The GRDC’s three enabling functions—Corporate Services, Corporate Strategy & Impact Assessment and Legal & Procurement—are responsible for key operational activities in relation to:
- corporate governance and legal services
- corporate strategy
- preparation of statutory documents and submissions to government reviews and inquiries
- human resource management
- finance and administration
- quality management
- risk management
- information management systems
- impact assessment.
These activities provide essential support for the corporation’s responsibilities under the Primary Industries and Energy Research and Development Act 1989 (PIERD Act) and the Commonwealth Authorities and Companies Act 1997 (CAC Act), and equip individual output groups to deliver their targeted outputs.
Outlined in this section, and throughout this annual report, are key activities undertaken by the Corporate Services, Corporate Strategy & Impact Assessment and Legal & Procurement groups during 2010–11.
GRDC Finance team members. (From left) Carmen Jiang, Contract Payments Officer; Nino Divito, Accountant Reporting and Danielle Jakubowski, Manager Finance. Photo: GRDC
Business process review
The GRDC is improving its business processes specifically in relation to weaknesses and improvements identified within the GRDC’s five core business processes. In 2010–11, the areas of focus were:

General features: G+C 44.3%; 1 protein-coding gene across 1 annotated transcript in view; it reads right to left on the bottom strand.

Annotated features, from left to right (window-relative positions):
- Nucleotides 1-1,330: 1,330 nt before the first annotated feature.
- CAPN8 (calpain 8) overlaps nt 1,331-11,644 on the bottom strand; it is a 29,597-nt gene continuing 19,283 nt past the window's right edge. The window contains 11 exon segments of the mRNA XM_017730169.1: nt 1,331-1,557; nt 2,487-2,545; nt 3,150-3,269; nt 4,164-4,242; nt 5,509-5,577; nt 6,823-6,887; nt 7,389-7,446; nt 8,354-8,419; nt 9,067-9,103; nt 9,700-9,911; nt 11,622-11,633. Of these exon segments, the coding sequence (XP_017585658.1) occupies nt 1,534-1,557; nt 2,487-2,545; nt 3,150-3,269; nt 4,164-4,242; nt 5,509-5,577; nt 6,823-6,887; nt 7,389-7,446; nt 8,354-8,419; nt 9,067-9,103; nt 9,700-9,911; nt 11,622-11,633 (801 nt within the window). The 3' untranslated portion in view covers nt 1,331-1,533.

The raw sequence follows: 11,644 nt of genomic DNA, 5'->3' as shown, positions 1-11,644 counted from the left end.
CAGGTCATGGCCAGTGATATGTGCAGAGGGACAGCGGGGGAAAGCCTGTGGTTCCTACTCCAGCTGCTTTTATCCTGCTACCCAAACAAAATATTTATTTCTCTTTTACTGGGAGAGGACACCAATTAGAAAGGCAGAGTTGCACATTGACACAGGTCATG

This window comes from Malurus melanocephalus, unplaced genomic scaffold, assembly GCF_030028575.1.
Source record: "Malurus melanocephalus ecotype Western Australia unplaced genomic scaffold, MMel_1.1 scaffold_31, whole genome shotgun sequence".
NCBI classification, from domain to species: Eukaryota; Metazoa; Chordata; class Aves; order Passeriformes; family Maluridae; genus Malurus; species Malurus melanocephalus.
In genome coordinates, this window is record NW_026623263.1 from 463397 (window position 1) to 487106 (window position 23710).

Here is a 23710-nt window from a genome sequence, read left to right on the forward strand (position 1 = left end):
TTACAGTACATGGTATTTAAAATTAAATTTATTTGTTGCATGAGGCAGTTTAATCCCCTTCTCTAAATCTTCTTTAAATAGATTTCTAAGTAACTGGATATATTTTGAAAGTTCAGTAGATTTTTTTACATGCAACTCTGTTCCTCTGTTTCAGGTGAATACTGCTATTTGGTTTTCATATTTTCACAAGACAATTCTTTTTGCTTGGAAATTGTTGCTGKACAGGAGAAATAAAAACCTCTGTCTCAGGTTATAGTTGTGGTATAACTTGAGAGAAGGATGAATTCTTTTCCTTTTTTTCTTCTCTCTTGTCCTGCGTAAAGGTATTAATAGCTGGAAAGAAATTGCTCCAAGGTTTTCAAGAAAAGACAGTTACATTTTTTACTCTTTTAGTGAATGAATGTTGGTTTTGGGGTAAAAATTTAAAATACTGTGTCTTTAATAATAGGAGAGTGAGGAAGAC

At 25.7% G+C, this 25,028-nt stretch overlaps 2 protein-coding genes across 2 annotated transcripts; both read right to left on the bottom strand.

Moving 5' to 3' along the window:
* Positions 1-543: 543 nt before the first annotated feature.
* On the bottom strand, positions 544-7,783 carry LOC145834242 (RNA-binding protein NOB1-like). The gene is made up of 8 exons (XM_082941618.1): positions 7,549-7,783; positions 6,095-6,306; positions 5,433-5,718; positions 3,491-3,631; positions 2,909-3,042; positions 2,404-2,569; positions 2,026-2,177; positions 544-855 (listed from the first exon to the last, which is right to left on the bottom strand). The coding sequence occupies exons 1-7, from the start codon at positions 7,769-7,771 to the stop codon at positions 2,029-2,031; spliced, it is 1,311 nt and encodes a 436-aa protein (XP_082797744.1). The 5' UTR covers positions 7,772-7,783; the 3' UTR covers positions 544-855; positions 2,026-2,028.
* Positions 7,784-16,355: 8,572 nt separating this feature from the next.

- capacity building—in 2010 the GRDC undertook a review of all initiatives offered under the Communication and Capacity Building output group. The review looked at areas of improvement for existing awards, new opportunities that could be utilised and consistency with the GRDC Capacity Building Strategy. As a result, the GRDC implemented recommendations from the review ranging from amendment to award criteria, modified application forms and reporting requirements, electronic submission of application forms and additional opportunities for students with an interest in agriculture
- evaluation of progress reports—in February 2011, the GRDC National Panel approved a change in the process for the evaluation of annual progress reports. The change allows managers to assess reports and defer to regional panel members and/or relevant expertise for advice. This created greater efficiency by allowing managers to assess reports directly, rather than through a multistep process, and by reducing the travel time and administrative workload of panel members.
In 2010–11, the GRDC continued to undertake R&D portfolio analysis to provide more effective and efficient selection of investments.
One of the primary goals of the GRDC’s portfolio management is to achieve a balanced portfolio of projects in terms of the following parameters:
- project type (strategic basic, applied, experimental development, extension, commercialisation and capacity building)
- delivery time to growers of R&D outcomes (long-term projects versus short-term projects)
- probability of overall success (high-risk long shots versus lower risk sure bets)
- level of expected on-farm benefits relative to investment required
- induced spillover benefits to industry
- level of expected benefits to be achieved for the broader community.
The GRDC recognises the important role that agribusiness plays in the grains industry broadly and specifically in relation to RD&E. The focal point for communication with the agribusiness community is through the National Agribusiness Reference Group (NARG). GRDC Managing Director, John Harvey, briefs members of NARG in Canberra in March 2011. Photo: GRDC